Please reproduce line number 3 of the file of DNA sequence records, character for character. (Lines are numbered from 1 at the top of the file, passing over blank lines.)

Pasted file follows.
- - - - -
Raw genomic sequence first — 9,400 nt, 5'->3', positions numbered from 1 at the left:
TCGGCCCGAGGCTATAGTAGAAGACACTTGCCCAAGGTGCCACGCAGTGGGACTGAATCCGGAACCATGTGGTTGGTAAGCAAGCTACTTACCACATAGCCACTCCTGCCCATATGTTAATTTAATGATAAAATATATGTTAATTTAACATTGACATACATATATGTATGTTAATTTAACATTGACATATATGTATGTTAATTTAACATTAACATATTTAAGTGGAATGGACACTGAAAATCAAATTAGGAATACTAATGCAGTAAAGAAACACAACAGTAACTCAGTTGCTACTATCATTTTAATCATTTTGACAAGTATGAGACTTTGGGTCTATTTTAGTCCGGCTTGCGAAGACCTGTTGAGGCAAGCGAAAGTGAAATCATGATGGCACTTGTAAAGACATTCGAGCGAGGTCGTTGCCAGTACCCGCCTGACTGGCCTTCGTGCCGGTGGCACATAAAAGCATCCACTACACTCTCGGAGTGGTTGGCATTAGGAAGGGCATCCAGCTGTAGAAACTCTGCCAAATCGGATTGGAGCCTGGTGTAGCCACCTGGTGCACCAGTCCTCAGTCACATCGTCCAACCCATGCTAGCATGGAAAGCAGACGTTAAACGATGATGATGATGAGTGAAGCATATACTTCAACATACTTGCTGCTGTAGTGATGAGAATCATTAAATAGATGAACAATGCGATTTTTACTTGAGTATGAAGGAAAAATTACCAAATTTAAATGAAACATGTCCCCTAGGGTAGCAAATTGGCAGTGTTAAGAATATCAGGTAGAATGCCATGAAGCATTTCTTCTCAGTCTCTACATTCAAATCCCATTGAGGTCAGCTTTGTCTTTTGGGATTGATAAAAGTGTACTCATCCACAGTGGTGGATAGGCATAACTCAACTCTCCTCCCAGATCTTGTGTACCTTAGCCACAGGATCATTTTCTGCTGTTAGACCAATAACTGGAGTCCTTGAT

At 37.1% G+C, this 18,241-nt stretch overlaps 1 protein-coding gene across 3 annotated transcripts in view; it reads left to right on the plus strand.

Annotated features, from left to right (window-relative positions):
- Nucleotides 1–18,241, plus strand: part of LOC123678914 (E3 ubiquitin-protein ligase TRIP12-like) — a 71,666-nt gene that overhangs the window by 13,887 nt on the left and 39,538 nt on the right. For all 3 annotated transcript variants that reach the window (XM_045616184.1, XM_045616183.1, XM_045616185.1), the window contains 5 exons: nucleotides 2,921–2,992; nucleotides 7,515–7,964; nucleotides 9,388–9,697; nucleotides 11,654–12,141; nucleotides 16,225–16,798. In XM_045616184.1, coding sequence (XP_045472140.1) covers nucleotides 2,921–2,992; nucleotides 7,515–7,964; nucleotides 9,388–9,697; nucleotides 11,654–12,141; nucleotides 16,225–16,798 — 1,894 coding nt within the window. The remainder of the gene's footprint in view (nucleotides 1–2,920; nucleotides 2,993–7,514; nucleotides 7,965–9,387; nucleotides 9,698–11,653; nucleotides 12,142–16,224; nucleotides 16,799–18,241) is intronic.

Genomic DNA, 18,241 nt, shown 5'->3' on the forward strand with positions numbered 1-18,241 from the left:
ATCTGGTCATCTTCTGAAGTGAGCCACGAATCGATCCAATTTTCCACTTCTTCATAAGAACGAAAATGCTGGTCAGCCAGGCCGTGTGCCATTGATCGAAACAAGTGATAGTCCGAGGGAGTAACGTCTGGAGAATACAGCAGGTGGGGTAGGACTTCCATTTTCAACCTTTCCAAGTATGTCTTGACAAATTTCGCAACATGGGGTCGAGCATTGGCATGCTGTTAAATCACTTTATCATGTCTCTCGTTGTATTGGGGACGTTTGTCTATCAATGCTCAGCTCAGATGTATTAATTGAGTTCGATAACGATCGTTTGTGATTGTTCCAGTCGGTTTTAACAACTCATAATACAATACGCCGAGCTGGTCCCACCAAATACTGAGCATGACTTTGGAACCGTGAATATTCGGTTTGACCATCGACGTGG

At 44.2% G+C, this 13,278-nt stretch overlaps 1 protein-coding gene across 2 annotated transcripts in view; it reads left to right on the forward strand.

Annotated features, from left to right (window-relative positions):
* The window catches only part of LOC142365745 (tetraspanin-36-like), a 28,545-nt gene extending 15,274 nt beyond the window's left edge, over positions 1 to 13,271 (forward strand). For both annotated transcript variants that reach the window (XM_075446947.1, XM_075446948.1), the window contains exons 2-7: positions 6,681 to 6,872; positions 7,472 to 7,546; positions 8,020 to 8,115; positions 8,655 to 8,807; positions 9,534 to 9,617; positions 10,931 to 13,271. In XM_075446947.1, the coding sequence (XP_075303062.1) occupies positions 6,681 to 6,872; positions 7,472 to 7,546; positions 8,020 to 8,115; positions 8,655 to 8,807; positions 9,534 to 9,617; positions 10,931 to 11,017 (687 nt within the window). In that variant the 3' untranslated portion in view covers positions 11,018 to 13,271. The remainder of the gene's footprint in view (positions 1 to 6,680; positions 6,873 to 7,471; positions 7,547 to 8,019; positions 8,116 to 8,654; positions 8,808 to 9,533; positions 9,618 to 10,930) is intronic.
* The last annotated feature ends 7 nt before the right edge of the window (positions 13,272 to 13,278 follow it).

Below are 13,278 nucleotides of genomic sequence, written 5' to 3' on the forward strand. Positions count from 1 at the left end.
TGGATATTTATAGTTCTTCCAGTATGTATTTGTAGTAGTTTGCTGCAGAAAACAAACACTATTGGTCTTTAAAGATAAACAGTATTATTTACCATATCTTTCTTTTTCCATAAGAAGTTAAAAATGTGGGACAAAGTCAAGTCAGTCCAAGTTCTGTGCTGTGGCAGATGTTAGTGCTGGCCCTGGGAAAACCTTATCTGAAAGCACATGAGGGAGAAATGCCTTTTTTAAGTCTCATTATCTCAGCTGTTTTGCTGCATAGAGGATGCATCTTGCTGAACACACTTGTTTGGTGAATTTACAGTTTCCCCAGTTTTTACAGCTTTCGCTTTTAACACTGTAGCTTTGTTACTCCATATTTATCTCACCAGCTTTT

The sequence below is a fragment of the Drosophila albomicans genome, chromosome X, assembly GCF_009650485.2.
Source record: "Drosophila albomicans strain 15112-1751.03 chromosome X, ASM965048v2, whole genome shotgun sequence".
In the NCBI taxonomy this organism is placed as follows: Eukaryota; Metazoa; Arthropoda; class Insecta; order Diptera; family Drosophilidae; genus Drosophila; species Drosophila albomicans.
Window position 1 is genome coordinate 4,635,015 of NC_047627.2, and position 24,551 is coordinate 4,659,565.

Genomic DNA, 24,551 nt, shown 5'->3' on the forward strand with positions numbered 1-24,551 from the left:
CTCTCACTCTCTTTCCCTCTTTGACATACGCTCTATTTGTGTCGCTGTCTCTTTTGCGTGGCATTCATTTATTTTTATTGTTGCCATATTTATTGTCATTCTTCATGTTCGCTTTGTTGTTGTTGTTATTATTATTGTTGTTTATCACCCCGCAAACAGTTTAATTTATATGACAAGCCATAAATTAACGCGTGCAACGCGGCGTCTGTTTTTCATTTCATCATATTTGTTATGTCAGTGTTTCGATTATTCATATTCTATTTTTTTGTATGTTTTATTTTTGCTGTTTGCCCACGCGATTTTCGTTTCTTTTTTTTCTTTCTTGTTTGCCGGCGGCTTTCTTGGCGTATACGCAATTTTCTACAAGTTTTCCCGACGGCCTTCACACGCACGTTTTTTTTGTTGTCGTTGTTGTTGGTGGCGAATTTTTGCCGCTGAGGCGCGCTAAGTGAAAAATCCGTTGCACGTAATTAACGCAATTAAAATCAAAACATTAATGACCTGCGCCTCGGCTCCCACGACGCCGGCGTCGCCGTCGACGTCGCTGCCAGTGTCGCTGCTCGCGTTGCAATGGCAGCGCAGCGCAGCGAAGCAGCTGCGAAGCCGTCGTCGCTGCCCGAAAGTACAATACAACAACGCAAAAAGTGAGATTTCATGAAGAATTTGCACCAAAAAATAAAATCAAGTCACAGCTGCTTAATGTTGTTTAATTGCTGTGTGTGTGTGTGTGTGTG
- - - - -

At 37.1% G+C, this 18,241-nt stretch overlaps 1 protein-coding gene across 3 annotated transcripts in view; it reads left to right on the plus strand.